As I packed my freezer full of basil cubes, I found two pig's feet.  Being rather large, they took up a fair amount of space and I decided that it was time to pull them out of the deep freeze.  But what on earth was I to do with two piggy feet?  Looking at the leg end of the limb, they looked quite meaty, and somehow the blogosphere took me to an asian pork hock recipe.  Pork hock, pig foot, close enough.  Braising?  Always a good thing.  Asian flavours?  Ditto.

I was set.

My day started early with work in the morning.  Once I got home, around 10:30am, I set off to my local Asian market to gather a few ingredients not in my pantry.  I had everything but the coriander root, the black cardamom, the white peppercorns, the cane sugar and the young coconut.  That tells you how many spices this recipe calls for.  Unfortunately, I couldn't find any coriander root.

The black cardamom is very different from green cardamom, a spice I am familiar with.  At first, I thought to just use the green, but once I smelled the black, I realized it was necessary.  The two are not at all alike.  Black cardamom has a strong medicinal smell, with hints of eucalyptus and spice.  It's intense.  The white peppercorn is brighter than its black counterpart, with hints of citrus.  And the young coconut water is just beautiful, fresh and juicy smelling, far subtler than coconut milk.  It's also quite fun hacking into the coconut to release the water!


1) This is not a recipe to rush or skip steps.  Pork feet need time and moisture and heat to bring out their beauty.  If any food item is an ugly duckling, it is a pig's foot.  Start by boiling your feet in water and salt for three minutes.  This gets rid of impurities or another way of looking at it, washes your feet very well. As they boil, skim off any foamy material that might rise to the top of your pot.

2) After three minutes in the boiling foot bath, dump the contents into a colander and let your feet drain.  You are about to fry them in hot oil and want the skin as dry as possible to avoid splattering.  As the feet are drying, heat up the oil in a heavy bottomed pot or wok.  Take one of the feet and delicately dip a toe into the oil, if it doesn't make a loud frying noise then your oil isn't hot enough.  Let it heat up more.  Once your oil is nice and hot, fry all sides of your pig feet so that they are a crisp golden brown.  A side benefit to the deep frying is whatever remaining hair might be on the pig is fried to bits!  Please see exhibit b to your left.

3) Once your pig bits are fried, pull them out and drain all but a tablespoon of oil out of your pot.  Be careful, hot oil is hot!  Now add your ginger and garlic and fry until fragrant - this shouldn't take long.  Then add in all your spices with the exception of the white peppercorns and fry for another minute or so.  I would only use one black cardamom pod because they are quite intense.  The smell as you are add the spices is unbelievably delicious!  Star anise is one of my favorites and the black cardamom is darkly fascinating.  I'm not quite ready to say that I love it but perhaps with time.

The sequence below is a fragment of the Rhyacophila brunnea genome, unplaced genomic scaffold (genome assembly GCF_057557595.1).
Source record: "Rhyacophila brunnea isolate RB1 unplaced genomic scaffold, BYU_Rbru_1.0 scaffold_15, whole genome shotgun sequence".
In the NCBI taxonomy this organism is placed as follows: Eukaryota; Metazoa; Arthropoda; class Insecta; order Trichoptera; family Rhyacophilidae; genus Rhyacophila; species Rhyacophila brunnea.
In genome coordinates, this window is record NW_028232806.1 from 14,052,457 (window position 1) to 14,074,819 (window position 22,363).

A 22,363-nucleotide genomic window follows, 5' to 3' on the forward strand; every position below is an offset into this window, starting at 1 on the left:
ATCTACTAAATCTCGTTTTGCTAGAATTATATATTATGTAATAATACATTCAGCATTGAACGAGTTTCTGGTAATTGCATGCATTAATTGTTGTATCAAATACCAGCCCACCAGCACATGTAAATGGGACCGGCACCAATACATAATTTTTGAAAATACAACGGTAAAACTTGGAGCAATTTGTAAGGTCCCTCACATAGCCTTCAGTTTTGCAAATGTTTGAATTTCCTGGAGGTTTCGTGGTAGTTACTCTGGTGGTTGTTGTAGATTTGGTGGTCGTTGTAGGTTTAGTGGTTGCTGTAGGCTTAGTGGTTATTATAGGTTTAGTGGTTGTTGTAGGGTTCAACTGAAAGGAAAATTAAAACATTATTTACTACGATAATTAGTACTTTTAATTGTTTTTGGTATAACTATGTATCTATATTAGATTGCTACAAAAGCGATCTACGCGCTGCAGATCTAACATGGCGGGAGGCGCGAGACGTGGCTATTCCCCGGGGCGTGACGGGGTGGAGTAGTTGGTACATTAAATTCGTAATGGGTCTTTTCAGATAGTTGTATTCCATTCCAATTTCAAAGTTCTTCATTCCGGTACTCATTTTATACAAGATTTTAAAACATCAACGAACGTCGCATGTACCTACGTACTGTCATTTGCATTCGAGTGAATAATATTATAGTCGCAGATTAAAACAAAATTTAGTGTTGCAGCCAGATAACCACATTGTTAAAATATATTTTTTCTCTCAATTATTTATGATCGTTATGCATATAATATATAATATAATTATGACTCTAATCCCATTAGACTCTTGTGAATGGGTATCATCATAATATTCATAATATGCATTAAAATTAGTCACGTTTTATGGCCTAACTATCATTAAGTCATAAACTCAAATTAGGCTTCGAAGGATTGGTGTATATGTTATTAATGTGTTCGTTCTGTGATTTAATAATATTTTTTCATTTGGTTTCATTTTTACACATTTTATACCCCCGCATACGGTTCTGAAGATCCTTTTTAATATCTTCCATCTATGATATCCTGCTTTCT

Finally add the rest of the ingredients with the exception of the coriander leaves (cilantro), bring to a boil and add the pork feet back in.  Whoo!  You are almost done.

4) Turn the whole thing down to low, put the lid on and let it brew for as long as possible.  Pork feet are full of tendons and collagen so need low and slow heat to break this all down.  If you rush them you will have a rubbery gross mess.  The recipe calls for four hours of cooking.  I had a nice long bike ride that night ending at 8:30pm so my feet had about seven hours of cooking.

I arrived home starving and tired and a big pot of pork feet sounded quite delicious.  The meat was so soft that it actually fell off the bones (there are many) as I tried to pull the feet out of the pot.  Once I finished fishing all the bits and pieces out I let them cool a little and then took all the bones out.  I only have one thing to say - pig feet are jelly-like and fatty and full of collagen.  While I'm not quite at a point where I can slurp on a whole foot, once it is pulled apart and sitting like a luscious pile of fat on beautiful steamed rice I am pretty happy to eat it all down.

The verdict: I am excited to try pig feet again in the future.  This recipe didn't sell me 100% just because of the black cardamom.  It had such a strong menthol, medicinal flavour that it really overwhelmed the other spices.  If I was going to try this recipe again, I might try it with just one bulb of cardamom or with none.

As a side note - my thrifty Scot self also really likes this recipe because my butcher only charged two bucks a foot.  How can you argue with that?

As well, I fried the pig skin before eating it.  Flabby skin just doesn't sound or feel or taste appealing to me whereas fried pig skin is one of my favourite things.  It could be my favorite thing, besides sweet potato.  So yeah.  I recommend doing that.  I would love to hear about other pig feet experiences.  Do you have a favorite way of cooking with them?  Is braised the best choice?  Do they just seem totally disgusting to you?  Tell me all!


Shonagh explores the guts of food in An Offal Experiment.